Monday, January 19, 2009

Olga, the pink cloud in the garden 

Well, it is pretty hard to get into the garden frame of mind when the snow keeps piling up and the temperature goes down to -16˚ at night, but I will have to admit that visions of spring do dance through my head. On the positive side, all of this snow has covered most of my rhododendrons, so they will be spared the winter burn that the icy winds inflict upon them in snowless winters.

Rhododendron leaves actually tell you a lot in the winter. On cold days they let me know, without going out or looking at the thermometer, just how cold it is. those curled up droopy leaves say it all. As soon as it warms up they react and their leaves tell me it is fine to venture out.

Over the years I have had good luck rooting rhodie stems, separating them from the parent plant and transplanting them to a new spot. I learned this trick by accident when several branches got buried in damp leaves for a year or two. When I saw the roots that had formed on these stems it occurred to me that this was a good way to get some new plants. It has worked like a charm. Sometimes the new plant doesn't take, but just as often it does, and it is such a feeling of success to see more and more rhodies through the woods. Some years I have flowers and some years I don't, but I love the plants so much that I am happy to have them for the foliage. One that I can count on to bloom every year is Olga Mezitt. In spring it is so covered with lovely pink blossoms that it looks like a pink cloud. Right now there are lots of buds covering my Olgas, so if the deer don't nip them off (they did one year) they should be a beautiful June.

Saturday, January 10, 2009

Tree Toad and Grasshopper At Home In the Daylily

I have been thinking about the mission statement that Helen Yoest suggested on her site . I have decided that my mission in 2009 is to "Emphasize plants that will attract winged creatures to the garden and to take time to pause and enjoy watching them". The birds and bees are always there, but often I am so busy doing things that they are just in the background, and I don't really see them. Once in a great while I sit in the Adirondack chair and really look at what is happening in the garden. Those are the treasured moments, and I want to experience more of them in 2009. The picture above is an example of what you might see if you take the time to really observe your garden. the little tree toad moved to a new daylily blossom each day. Perhaps the flower was attracting insects for the toad to eat. Catching the toad sharing the flower with a grasshopper was a bonus.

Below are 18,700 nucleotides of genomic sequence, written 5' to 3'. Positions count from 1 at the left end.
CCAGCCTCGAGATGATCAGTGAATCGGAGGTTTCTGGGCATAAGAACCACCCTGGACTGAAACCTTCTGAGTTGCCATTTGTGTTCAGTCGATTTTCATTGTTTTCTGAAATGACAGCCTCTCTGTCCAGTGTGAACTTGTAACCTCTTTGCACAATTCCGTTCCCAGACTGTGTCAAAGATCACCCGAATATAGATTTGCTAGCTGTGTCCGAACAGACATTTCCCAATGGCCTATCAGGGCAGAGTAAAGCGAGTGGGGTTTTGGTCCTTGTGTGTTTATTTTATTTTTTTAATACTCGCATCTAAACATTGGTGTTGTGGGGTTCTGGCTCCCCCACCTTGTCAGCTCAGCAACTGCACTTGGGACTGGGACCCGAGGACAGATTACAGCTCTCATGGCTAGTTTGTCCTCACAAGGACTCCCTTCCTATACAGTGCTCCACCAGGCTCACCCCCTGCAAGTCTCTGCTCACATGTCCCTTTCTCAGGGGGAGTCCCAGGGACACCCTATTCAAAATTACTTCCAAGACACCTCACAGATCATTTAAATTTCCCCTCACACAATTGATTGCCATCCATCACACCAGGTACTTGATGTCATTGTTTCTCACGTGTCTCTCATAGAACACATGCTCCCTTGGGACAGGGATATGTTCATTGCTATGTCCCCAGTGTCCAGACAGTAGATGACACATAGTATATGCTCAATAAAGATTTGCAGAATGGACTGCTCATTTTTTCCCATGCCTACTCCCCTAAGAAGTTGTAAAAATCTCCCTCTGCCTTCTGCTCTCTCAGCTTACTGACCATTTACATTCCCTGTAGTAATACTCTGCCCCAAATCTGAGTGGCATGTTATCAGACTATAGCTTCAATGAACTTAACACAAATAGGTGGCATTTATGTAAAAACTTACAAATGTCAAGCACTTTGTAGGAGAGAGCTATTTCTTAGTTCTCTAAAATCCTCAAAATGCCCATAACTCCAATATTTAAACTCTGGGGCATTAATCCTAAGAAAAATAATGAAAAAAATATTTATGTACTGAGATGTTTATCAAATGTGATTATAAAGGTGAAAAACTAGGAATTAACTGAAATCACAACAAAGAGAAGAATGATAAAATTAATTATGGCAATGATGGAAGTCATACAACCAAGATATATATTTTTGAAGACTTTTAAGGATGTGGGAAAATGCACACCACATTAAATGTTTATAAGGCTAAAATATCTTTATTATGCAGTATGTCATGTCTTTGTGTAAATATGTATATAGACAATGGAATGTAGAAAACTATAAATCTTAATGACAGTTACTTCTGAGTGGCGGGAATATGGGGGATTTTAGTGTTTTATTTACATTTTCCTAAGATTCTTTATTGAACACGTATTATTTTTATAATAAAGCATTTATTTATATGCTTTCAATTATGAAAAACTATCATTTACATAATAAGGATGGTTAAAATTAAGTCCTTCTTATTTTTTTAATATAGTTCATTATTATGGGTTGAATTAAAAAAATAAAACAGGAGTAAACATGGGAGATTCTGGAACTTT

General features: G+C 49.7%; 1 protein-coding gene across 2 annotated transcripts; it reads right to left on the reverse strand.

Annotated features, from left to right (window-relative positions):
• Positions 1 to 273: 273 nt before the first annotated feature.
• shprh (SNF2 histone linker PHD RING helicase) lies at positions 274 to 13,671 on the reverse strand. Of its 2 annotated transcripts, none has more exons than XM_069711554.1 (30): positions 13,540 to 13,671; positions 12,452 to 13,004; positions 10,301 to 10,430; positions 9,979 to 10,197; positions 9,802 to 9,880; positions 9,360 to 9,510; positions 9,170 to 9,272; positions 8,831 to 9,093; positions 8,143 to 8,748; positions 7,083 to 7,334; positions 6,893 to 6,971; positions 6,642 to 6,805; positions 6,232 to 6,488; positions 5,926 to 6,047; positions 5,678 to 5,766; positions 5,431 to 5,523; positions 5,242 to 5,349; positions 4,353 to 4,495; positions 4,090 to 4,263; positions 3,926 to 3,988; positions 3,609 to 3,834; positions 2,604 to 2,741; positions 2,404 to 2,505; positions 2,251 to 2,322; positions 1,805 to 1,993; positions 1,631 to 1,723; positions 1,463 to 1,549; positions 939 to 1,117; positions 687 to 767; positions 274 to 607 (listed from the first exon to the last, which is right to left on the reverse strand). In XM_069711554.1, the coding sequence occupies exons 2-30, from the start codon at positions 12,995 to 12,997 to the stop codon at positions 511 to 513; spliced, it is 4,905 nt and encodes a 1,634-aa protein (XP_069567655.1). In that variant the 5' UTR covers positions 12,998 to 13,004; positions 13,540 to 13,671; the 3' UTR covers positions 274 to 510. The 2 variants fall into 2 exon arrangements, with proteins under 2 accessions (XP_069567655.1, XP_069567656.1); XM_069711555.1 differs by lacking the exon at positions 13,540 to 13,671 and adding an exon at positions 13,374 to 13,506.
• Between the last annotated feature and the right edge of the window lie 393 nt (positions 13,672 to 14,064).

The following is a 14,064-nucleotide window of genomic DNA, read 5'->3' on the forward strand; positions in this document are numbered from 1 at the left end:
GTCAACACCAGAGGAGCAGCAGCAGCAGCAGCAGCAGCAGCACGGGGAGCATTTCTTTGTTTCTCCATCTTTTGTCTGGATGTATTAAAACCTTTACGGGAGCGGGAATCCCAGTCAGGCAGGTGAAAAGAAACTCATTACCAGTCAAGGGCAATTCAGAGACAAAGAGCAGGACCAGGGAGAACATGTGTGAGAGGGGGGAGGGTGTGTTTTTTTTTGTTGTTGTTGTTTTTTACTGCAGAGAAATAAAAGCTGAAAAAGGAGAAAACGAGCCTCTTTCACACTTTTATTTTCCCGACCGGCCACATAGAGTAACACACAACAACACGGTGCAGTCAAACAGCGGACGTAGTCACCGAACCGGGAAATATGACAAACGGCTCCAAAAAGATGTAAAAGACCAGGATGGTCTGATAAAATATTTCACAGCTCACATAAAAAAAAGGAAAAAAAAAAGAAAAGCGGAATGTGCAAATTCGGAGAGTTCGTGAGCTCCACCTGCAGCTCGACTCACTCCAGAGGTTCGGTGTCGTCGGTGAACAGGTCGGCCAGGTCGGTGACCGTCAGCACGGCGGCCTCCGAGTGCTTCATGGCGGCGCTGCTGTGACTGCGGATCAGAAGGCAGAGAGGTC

I am being selective in saying that I want winged creatures as this omits many of the visitors to the garden, but I will have to admit that it is hard to enjoy the beauty of animals like deer when I see them munching one of my prize hostas. I was aghast a year or two ago when a rabbit chewed off my clematis about two inches above the ground. It didn't eat any of it, but the clematis was done for. That rabbit also chewed off my amsonia and left the stems lying on the ground. For the most part the critters with wings don't destroy anything, so I welcome them. Oh yes, I don't hope for any Japanese Beetles to visit my garden, but they seem to prefer my neighbor's garden as she is growing plants more to their liking.

With the temperature at 3˚ the Adirondack chair is currently empty, but it will be waiting to be occupied next summer. I can hardly wait. 

Thursday, January 1, 2009

After reading Kathy Purdy's idea of a mission statement for your garden I began to think about some of the high points in my own gardening. I recalled one morning when I was potting up some plants in the driveway. I was on my knees overlooking the garden and bird bath pictured above when I saw a humming bird fly up to the spray from the fountain. After dancing around it for a few seconds he flew into the spray several times and then alit on the edge of the bird bath and dipped his breast into the water several times. I was in awe as I watched this wee creature taking his bath. Since then I have had them fly up when I am watering the garden. I quickly change the nozzle so that it sprays a fine mist and they seem to delight in flying into this mist and then sit on branch and preen. They seem to know that I am doing this for them... at least that is what I like to think, and for a few moments we seem to be communicating. It is breathtaking to say the least.

So, with snow outside and thoughts of summer in my head I wish you all a very wonderful 2009. The days are already getting longer, summer will be here in no time. Happy gardening.